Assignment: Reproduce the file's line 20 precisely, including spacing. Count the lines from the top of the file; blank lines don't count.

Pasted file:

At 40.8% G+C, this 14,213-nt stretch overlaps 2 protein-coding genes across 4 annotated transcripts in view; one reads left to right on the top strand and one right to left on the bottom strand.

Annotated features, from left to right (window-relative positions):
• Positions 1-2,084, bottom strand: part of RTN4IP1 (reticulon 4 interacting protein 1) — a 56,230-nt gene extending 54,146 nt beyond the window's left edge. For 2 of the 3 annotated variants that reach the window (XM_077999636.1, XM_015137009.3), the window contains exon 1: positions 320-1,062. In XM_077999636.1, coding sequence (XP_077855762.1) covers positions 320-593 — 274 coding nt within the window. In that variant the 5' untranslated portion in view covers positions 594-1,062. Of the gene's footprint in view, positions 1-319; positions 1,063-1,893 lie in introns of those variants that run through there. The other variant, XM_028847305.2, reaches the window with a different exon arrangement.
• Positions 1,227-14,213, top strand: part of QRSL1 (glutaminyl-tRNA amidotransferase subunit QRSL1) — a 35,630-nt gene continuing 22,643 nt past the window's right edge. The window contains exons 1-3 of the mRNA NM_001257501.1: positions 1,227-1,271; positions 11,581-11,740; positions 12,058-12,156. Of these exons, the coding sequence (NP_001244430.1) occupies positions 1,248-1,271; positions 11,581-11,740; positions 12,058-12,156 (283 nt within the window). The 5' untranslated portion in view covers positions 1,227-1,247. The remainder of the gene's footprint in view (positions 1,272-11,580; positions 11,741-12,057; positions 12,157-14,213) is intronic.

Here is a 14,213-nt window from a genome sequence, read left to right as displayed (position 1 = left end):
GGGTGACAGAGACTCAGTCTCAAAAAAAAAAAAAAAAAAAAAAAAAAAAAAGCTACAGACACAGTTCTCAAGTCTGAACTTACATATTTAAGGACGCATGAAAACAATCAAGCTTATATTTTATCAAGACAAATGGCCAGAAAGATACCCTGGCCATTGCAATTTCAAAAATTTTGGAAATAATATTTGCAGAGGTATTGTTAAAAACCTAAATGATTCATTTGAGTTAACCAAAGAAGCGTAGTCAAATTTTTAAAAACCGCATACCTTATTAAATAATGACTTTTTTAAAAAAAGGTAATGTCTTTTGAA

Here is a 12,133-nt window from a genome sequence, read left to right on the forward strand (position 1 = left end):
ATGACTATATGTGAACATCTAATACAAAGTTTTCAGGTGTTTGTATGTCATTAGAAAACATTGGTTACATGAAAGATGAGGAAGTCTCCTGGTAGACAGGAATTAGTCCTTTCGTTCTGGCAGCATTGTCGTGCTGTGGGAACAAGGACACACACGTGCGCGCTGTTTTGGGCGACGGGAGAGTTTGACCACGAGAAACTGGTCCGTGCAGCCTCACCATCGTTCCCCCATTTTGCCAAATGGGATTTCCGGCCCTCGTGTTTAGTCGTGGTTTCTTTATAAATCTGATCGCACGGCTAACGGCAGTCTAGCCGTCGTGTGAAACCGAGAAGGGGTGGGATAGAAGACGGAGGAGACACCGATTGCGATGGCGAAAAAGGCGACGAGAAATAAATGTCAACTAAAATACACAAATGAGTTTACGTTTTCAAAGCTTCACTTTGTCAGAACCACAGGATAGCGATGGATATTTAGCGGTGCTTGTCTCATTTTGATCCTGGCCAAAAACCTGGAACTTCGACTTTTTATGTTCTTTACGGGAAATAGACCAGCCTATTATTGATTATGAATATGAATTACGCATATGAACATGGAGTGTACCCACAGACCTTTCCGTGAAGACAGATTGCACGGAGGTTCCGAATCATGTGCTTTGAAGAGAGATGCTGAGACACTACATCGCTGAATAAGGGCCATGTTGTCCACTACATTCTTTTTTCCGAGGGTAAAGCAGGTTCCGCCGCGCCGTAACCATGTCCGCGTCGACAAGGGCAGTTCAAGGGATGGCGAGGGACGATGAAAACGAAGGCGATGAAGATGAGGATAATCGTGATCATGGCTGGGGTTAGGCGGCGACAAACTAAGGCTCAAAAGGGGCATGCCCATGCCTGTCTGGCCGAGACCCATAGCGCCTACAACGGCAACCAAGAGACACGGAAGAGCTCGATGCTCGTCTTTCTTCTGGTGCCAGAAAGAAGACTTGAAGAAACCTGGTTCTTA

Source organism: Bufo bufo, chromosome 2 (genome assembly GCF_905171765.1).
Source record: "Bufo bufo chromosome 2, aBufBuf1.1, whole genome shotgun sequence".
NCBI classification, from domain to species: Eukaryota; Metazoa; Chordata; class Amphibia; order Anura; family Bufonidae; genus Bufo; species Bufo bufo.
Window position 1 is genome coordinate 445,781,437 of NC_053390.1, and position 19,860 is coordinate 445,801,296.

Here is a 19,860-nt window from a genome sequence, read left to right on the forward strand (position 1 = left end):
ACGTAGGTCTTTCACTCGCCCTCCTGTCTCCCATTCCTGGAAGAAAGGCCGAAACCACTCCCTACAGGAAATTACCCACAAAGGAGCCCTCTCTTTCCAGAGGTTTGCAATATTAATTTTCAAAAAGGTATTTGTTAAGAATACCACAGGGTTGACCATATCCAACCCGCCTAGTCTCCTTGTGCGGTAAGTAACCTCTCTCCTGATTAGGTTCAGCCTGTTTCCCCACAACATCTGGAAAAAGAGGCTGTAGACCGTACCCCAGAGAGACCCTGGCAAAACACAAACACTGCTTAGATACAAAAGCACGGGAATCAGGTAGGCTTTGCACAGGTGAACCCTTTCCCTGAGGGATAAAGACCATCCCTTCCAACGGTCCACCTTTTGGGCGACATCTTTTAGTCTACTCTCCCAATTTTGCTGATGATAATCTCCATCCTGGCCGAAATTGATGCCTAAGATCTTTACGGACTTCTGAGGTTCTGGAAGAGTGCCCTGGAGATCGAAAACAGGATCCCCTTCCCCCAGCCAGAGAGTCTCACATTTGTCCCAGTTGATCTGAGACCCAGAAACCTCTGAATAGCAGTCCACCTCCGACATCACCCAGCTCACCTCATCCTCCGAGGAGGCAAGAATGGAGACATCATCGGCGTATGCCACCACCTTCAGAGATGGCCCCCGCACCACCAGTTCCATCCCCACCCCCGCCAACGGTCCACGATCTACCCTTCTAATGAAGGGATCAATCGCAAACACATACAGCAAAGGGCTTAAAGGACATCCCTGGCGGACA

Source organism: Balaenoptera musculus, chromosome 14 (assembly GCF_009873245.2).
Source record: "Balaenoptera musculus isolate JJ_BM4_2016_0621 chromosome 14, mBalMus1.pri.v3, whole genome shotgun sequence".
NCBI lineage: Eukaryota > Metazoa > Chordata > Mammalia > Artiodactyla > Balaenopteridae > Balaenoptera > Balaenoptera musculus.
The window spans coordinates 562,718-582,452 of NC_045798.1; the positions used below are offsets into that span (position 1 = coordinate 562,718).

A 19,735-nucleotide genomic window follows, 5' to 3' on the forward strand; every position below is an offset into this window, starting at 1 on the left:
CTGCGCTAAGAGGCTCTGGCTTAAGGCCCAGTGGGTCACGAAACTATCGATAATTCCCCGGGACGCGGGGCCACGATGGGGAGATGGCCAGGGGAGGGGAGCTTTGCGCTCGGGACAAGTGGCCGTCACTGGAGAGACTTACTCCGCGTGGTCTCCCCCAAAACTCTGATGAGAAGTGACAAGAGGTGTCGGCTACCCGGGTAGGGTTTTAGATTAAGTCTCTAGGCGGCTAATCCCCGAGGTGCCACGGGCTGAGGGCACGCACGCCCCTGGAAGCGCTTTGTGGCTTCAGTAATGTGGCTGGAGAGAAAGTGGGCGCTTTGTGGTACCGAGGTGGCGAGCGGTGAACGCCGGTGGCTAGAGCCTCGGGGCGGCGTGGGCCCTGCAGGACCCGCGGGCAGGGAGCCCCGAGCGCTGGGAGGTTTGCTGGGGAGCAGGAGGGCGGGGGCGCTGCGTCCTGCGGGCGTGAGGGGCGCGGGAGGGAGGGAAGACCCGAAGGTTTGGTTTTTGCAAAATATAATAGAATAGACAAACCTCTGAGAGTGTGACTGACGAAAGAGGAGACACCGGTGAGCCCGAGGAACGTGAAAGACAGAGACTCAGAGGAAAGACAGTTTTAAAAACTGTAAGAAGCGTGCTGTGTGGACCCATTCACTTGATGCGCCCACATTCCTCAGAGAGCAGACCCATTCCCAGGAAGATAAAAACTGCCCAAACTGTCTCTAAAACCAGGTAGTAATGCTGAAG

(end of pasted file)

CTGCGCTAAGAGGCTCTGGCTTAAGGCCCAGTGGGTCACGAAACTATCGATAATTCCCCGGGACGCGGGGCCACGATGGGGAGATGGCCAGGGGAGGGGAGCTTTGCGCTCGGGACAAGTGGCCGTCACTGGAGAGACTTACTCCGCGTGGTCTCCCCCAAAACTCTGATGAGAAGTGACAAGAGGTGTCGGCTACCCGGGTAGGGTTTTAGATTAAGTCTCTAGGCGGCTAATCCCCGAGGTGCCACGGGCTGAGGGCACGCACGCCCCTGGAAGCGCTTTGTGGCTTCAGTAATGTGGCTGGAGAGAAAGTGGGCGCTTTGTGGTACCGAGGTGGCGAGCGGTGAACGCCGGTGGCTAGAGCCTCGGGGCGGCGTGGGCCCTGCAGGACCCGCGGGCAGGGAGCCCCGAGCGCTGGGAGGTTTGCTGGGGAGCAGGAGGGCGGGGGCGCTGCGTCCTGCGGGCGTGAGGGGCGCGGGAGGGAGGGAAGACCCGAAGGTTTGGTTTTTGCAAAATATAATAGAATAGACAAACCTCTGAGAGTGTGACTGACGAAAGAGGAGACACCGGTGAGCCCGAGGAACGTGAAAGACAGAGACTCAGAGGAAAGACAGTTTTAAAAACTGTAAGAAGCGTGCTGTGTGGACCCATTCACTTGATGCGCCCACATTCCTCAGAGAGCAGACCCATTCCCAGGAAGATAAAAACTGCCCAAACTGTCTCTAAAACCAGGTAGTAATGCTGAAG